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|Ironic Henry V|
The Shakespeare Conference: SHK 22.0273 Friday, 7 October 2011
Date: October 7, 2011 10:50:00 AM EDT
Subject: Ironic Henry V
Please allow me to start off by apologizing if my posts have seemed nonsensical, disjointed and/or inappropriate thus far. My hope had been to generate some interest and/or wonder about the subject - in my case, Henry V. That said, I also apologize in advance for the length of this post, but my hope again is to try to clear up where I’m coming from and where I am suggesting it is important scholarship take a well-considered look to.
Simply put: I hope to generate some interest in looking at an ironic reading of Henry V. Readers may be familiar with this ‘interpretation’ essentially begun by Gerald Gould in a 1919 essay, A New Reading of Henry V. This view was later endorsed by a number of Commentators such as Harold Goddard, Roy Battenhouse, and Ralph Berry, but in the last 30 years the well has been relatively dry; (I've only found two essays defending the view since Rabkin's well-known Rabbits and Ducks essay in 1981).
I believe I've made substantive headway in this reading, and I want to share it in this forum with the expressed hope that many of you have influence over the direction of Shakespeare studies: how Shakespeare is read, thought about and taught, and that you might see the merit in what I am presenting. So here is a thumbnail summary of what I’m advocating:
If you could summarize a consensus view of Henry V today it would probably be that the play largely, even epically, celebrates King Henry and his victory at Agincourt. But- Shakespeare being a realist and understanding the complexities of the real world tempers this with undercutting ironies. Today’s view actually contrasts with the first 300 years of 'Shakespeare’ where it was usually presented as an unabashed Celebration of glorious war and British superiority over the archrival French, (ala Olivier propaganda-wise kicking Hitler in the butt via his Henry V movie.)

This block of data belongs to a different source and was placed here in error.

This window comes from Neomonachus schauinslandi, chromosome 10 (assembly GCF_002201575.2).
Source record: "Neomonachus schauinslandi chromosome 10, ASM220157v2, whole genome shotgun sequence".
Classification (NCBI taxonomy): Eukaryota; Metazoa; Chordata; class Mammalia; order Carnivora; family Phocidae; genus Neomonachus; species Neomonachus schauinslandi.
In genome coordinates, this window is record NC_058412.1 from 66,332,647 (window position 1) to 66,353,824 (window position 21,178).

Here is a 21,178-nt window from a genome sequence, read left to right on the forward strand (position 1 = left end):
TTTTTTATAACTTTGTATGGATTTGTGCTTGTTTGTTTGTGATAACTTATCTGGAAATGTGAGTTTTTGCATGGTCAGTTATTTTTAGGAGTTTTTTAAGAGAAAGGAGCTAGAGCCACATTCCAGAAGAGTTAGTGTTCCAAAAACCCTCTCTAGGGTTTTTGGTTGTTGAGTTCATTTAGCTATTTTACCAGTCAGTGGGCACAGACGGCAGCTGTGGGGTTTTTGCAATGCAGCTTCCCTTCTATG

The ironic commentators mentioned above have typically made their case via arguments about character and plot observations. Ergo, (being Shakespeare the playwright), you might think of the debate as
1- ‘Staged’ - The play theatrically easily stages as a panegyric celebration of the King and his Agincourt victory; with some realistic ironic underbrush to fill out the scenery.
2- ‘Paged (ironic view)’ - More thought applied to theatrical considerations of plot and character reveal many ironic undercurrents in the play. Several commentators experience the ironies to such an extent that they decide the Author must have intended an ironic view of the action on stage. IOW - the outward appearance is one thing, Stage Celebration, while the playwright underneath has a more subversive ironic intent. (We might note that we know Shakespeare as being very interested in, (and adept at showing), the theme of appearance verses reality.)
I am now suggesting I’ve made further penetration into the play via a close reading of the play more as literature than strictly for theatrical presentation, watching for,
3- ‘Word-conscious’ Poetic Ironies - What I found in studying the play provides extensive support for the ironic reading, but I found much of this ‘evidence’ as ‘poetic and literal’, beyond (over and above) what is being staged ‘in-the-moment’ of the ephemeral footlights; you might think of it as meta-dramatic or meta-theatrical ironic reflections on the stagecraft. I’m advocating a ‘close reading’ that pays particular attention to words and subsequent actions . . . and then drawing your own conclusions. You might think of this as Shakespeare the Poet writing verses Shakespeare the playwright. IOW- I confess, as all ironic views must, I am appropriating ‘Shakespeare’s voice’ in asserting an ironic intent for the work.
I've done a very close reading of the play ‘prepared’ to tune in to ironies and a significant amount of the language 'divulges' a playwright who is using irony, (the ‘dry mock’ per Puttenham), to intentionally undercut (and mock) the Early Modern notions of glorious war and the nobility of 'God's anointed', etc. I'm afraid I believe this will become a significant finding needing serious scholarly consideration in studies of Shakespeare. For starters, could Shakespeare actually be more 'chill' than 'shill' toward the monarchy? My simple hope is to put it before the academic community for vetting and consideration - and as I mentioned in my first post, I am building a website that I hope teachers and others interested will use as a resource when considering the play.
Let me start off by stating I am already aware of the resistance to the idea of ‘knowing‘ what Shakespeare thinks of something. For this play - a touchstone in the debate - you will easily find much more commentary refuting the ironic view than supporting it. Objections tend toward two views, 1. it’s ‘un-Elizabethan’ to be critical of dynastic war or the highly esteemed historical King Henry V, and 2. an ironic view is reductionist and diminishes the Art - by definition it doesn’t appreciate the complexity of what’s presented.